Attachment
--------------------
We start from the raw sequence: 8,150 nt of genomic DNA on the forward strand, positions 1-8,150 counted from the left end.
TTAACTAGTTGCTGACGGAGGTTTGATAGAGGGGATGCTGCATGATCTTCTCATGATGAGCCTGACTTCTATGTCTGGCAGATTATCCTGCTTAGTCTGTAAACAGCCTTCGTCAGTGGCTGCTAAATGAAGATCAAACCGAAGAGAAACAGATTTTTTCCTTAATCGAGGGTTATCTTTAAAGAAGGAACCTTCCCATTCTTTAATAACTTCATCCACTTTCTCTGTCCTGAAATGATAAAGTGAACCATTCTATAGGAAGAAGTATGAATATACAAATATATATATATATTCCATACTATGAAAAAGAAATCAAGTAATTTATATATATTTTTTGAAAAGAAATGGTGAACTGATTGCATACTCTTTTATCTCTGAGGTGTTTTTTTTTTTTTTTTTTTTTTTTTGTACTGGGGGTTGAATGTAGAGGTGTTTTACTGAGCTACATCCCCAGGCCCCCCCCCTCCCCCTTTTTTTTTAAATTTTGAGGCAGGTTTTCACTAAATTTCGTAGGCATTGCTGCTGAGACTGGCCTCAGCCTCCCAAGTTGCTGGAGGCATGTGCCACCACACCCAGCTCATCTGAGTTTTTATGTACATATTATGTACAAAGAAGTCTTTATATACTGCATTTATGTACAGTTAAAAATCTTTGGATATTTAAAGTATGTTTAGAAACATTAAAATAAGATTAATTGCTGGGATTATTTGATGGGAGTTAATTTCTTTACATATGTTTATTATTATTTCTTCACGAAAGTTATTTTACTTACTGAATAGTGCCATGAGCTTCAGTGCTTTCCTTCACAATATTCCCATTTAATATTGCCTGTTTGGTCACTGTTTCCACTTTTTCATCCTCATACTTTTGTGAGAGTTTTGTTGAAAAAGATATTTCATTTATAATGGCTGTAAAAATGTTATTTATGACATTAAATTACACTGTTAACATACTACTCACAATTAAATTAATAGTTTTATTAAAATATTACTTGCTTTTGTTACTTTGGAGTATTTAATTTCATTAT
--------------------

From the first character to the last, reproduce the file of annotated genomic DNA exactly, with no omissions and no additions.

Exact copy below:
We start from the raw sequence: 8,150 nt of genomic DNA on the forward strand, positions 1-8,150 counted from the left end.
TTAACTAGTTGCTGACGGAGGTTTGATAGAGGGGATGCTGCATGATCTTCTCATGATGAGCCTGACTTCTATGTCTGGCAGATTATCCTGCTTAGTCTGTAAACAGCCTTCGTCAGTGGCTGCTAAATGAAGATCAAACCGAAGAGAAACAGATTTTTTCCTTAATCGAGGGTTATCTTTAAAGAAGGAACCTTCCCATTCTTTAATAACTTCATCCACTTTCTCTGTCCTGAAATGATAAAGTGAACCATTCTATAGGAAGAAGTATGAATATACAAATATATATATATATTCCATACTATGAAAAAGAAATCAAGTAATTTATATATATTTTTTGAAAAGAAATGGTGAACTGATTGCATACTCTTTTATCTCTGAGGTGTTTTTTTTTTTTTTTTTTTTTTTTTGTACTGGGGGTTGAATGTAGAGGTGTTTTACTGAGCTACATCCCCAGGCCCCCCCCCTCCCCCTTTTTTTTTAAATTTTGAGGCAGGTTTTCACTAAATTTCGTAGGCATTGCTGCTGAGACTGGCCTCAGCCTCCCAAGTTGCTGGAGGCATGTGCCACCACACCCAGCTCATCTGAGTTTTTATGTACATATTATGTACAAAGAAGTCTTTATATACTGCATTTATGTACAGTTAAAAATCTTTGGATATTTAAAGTATGTTTAGAAACATTAAAATAAGATTAATTGCTGGGATTATTTGATGGGAGTTAATTTCTTTACATATGTTTATTATTATTTCTTCACGAAAGTTATTTTACTTACTGAATAGTGCCATGAGCTTCAGTGCTTTCCTTCACAATATTCCCATTTAATATTGCCTGTTTGGTCACTGTTTCCACTTTTTCATCCTCATACTTTTGTGAGAGTTTTGTTGAAAAAGATATTTCATTTATAATGGCTGTAAAAATGTTATTTATGACATTAAATTACACTGTTAACATACTACTCACAATTAAATTAATAGTTTTATTAAAATATTACTTGCTTTTGTTACTTTGGAGTATTTAATTTCATTAT